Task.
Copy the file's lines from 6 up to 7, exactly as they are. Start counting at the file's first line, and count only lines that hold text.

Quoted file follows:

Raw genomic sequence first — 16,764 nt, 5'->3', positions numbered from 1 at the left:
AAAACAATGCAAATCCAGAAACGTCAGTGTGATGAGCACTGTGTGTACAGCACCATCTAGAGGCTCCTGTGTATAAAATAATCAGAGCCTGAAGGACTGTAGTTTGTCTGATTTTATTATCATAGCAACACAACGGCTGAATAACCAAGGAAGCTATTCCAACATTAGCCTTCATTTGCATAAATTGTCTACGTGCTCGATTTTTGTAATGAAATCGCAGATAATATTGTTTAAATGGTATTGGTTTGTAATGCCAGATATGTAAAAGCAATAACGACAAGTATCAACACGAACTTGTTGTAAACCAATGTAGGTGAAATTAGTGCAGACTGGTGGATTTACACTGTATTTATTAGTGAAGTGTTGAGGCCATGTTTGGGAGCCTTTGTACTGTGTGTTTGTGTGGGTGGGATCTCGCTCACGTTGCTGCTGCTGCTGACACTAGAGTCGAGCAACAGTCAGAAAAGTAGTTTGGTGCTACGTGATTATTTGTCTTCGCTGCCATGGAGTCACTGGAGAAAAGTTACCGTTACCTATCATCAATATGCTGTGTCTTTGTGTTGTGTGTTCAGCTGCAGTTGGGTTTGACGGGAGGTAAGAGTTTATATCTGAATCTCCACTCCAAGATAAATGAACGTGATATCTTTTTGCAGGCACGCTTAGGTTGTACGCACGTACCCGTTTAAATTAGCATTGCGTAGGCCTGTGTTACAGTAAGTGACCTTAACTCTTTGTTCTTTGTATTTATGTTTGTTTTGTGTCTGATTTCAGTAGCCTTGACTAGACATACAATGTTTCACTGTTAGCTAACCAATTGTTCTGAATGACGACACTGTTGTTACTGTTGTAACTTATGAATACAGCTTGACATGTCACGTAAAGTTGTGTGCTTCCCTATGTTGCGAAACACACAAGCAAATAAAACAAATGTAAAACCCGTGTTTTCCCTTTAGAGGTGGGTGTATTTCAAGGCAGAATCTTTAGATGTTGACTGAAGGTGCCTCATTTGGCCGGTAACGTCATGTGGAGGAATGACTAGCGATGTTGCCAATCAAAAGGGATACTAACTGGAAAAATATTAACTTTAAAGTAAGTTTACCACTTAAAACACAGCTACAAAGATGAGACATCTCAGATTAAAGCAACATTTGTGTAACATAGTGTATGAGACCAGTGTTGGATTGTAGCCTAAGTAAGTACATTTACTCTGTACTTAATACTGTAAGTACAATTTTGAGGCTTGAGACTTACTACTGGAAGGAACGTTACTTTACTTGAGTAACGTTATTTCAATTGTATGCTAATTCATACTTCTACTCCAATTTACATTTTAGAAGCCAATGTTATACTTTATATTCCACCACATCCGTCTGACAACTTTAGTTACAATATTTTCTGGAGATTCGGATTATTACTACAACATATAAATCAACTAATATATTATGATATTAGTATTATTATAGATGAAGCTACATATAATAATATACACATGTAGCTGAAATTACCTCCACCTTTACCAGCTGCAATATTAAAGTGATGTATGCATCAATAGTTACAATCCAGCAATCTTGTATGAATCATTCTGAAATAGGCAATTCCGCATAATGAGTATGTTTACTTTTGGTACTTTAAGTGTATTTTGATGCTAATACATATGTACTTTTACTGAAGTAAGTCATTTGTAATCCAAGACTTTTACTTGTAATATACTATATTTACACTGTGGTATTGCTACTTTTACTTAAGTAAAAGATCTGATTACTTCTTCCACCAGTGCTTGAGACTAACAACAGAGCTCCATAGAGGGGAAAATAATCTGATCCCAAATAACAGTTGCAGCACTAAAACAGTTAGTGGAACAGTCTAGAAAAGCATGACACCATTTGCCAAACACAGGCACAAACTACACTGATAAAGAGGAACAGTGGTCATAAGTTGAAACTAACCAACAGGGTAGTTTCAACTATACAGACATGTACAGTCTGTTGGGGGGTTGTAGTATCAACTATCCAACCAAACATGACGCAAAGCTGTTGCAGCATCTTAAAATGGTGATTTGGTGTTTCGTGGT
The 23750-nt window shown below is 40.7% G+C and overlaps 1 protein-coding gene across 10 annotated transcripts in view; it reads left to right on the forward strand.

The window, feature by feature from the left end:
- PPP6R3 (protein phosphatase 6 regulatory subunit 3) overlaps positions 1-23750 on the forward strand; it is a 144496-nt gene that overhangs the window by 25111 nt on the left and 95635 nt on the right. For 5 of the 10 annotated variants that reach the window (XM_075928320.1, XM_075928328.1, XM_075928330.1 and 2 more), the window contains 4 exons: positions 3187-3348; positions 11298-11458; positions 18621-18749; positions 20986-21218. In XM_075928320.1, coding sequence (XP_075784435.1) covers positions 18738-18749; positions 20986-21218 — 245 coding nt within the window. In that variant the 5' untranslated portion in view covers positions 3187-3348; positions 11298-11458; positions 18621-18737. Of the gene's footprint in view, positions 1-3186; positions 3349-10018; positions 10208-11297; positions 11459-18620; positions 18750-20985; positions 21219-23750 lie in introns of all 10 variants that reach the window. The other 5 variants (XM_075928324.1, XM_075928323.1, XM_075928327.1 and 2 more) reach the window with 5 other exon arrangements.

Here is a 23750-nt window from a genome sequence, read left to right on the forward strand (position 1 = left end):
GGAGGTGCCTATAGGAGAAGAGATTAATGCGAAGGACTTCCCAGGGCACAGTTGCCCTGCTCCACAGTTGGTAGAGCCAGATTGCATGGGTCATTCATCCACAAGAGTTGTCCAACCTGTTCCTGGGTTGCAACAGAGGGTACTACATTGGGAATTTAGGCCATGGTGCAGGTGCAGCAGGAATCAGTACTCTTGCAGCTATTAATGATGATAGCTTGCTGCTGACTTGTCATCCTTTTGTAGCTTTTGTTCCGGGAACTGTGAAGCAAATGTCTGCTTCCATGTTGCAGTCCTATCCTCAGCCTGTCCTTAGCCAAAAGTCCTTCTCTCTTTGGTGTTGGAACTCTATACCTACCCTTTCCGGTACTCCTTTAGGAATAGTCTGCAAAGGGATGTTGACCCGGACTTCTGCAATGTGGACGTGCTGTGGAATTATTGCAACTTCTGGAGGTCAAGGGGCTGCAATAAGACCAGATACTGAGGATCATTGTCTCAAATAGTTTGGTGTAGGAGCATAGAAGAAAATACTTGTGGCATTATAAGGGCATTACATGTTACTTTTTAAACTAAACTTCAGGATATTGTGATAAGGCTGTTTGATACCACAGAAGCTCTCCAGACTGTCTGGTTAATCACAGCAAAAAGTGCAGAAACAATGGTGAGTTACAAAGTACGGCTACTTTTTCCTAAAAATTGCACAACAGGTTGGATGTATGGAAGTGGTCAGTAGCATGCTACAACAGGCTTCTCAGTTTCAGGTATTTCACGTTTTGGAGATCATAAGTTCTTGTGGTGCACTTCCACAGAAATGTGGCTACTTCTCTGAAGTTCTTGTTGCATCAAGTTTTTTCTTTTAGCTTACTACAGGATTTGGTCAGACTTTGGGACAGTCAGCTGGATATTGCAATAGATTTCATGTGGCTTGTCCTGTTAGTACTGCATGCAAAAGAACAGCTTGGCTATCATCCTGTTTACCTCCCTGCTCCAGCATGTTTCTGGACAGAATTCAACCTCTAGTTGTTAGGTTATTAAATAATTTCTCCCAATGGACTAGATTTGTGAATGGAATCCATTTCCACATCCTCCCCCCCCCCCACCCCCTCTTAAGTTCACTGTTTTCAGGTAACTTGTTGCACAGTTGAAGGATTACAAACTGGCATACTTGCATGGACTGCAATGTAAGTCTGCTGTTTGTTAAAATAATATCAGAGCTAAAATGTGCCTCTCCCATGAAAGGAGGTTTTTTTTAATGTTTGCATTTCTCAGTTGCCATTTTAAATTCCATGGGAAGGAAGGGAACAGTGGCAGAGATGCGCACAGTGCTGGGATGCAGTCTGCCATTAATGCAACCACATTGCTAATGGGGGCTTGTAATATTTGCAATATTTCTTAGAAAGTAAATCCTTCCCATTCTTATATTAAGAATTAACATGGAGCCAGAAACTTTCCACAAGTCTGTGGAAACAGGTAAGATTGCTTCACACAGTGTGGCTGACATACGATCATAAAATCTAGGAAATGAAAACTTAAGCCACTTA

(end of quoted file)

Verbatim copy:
Here is a 23750-nt window from a genome sequence, read left to right on the forward strand (position 1 = left end):
GGAGGTGCCTATAGGAGAAGAGATTAATGCGAAGGACTTCCCAGGGCACAGTTGCCCTGCTCCACAGTTGGTAGAGCCAGATTGCATGGGTCATTCATCCACAAGAGTTGTCCAACCTGTTCCTGGGTTGCAACAGAGGGTACTACATTGGGAATTTAGGCCATGGTGCAGGTGCAGCAGGAATCAGTACTCTTGCAGCTATTAATGATGATAGCTTGCTGCTGACTTGTCATCCTTTTGTAGCTTTTGTTCCGGGAACTGTGAAGCAAATGTCTGCTTCCATGTTGCAGTCCTATCCTCAGCCTGTCCTTAGCCAAAAGTCCTTCTCTCTTTGGTGTTGGAACTCTATACCTACCCTTTCCGGTACTCCTTTAGGAATAGTCTGCAAAGGGATGTTGACCCGGACTTCTGCAATGTGGACGTGCTGTGGAATTATTGCAACTTCTGGAGGTCAAGGGGCTGCAATAAGACCAGATACTGAGGATCATTGTCTCAAATAGTTTGGTGTAGGAGCATAGAAGAAAATACTTGTGGCATTATAAGGGCATTACATGTTACTTTTTAAACTAAACTTCAGGATATTGTGATAAGGCTGTTTGATACCACAGAAGCTCTCCAGACTGTCTGGTTAATCACAGCAAAAAGTGCAGAAACAATGGTGAGTTACAAAGTACGGCTACTTTTTCCTAAAAATTGCACAACAGGTTGGATGTATGGAAGTGGTCAGTAGCATGCTACAACAGGCTTCTCAGTTTCAGGTATTTCACGTTTTGGAGATCATAAGTTCTTGTGGTGCACTTCCACAGAAATGTGGCTACTTCTCTGAAGTTCTTGTTGCATCAAGTTTTTTCTTTTAGCTTACTACAGGATTTGGTCAGACTTTGGGACAGTCAGCTGGATATTGCAATAGATTTCATGTGGCTTGTCCTGTTAGTACTGCATGCAAAAGAACAGCTTGGCTATCATCCTGTTTACCTCCCTGCTCCAGCATGTTTCTGGACAGAATTCAACCTCTAGTTGTTAGGTTATTAAATAATTTCTCCCAATGGACTAGATTTGTGAATGGAATCCATTTCCACATCCTCCCCCCCCCCCACCCCCTCTTAAGTTCACTGTTTTCAGGTAACTTGTTGCACAGTTGAAGGATTACAAACTGGCATACTTGCATGGACTGCAATGTAAGTCTGCTGTTTGTTAAAATAATATCAGAGCTAAAATGTGCCTCTCCCATGAAAGGAGGTTTTTTTTAATGTTTGCATTTCTCAGTTGCCATTTTAAATTCCATGGGAAGGAAGGGAACAGTGGCAGAGATGCGCACAGTGCTGGGATGCAGTCTGCCATTAATGCAACCACATTGCTAATGGGGGCTTGTAATATTTGCAATATTTCTTAGAAAGTAAATCCTTCCCATTCTTATATTAAGAATTAACATGGAGCCAGAAACTTTCCACAAGTCTGTGGAAACAGGTAAGATTGCTTCACACAGTGTGGCTGACATACGATCATAAAATCTAGGAAATGAAAACTTAAGCCACTTA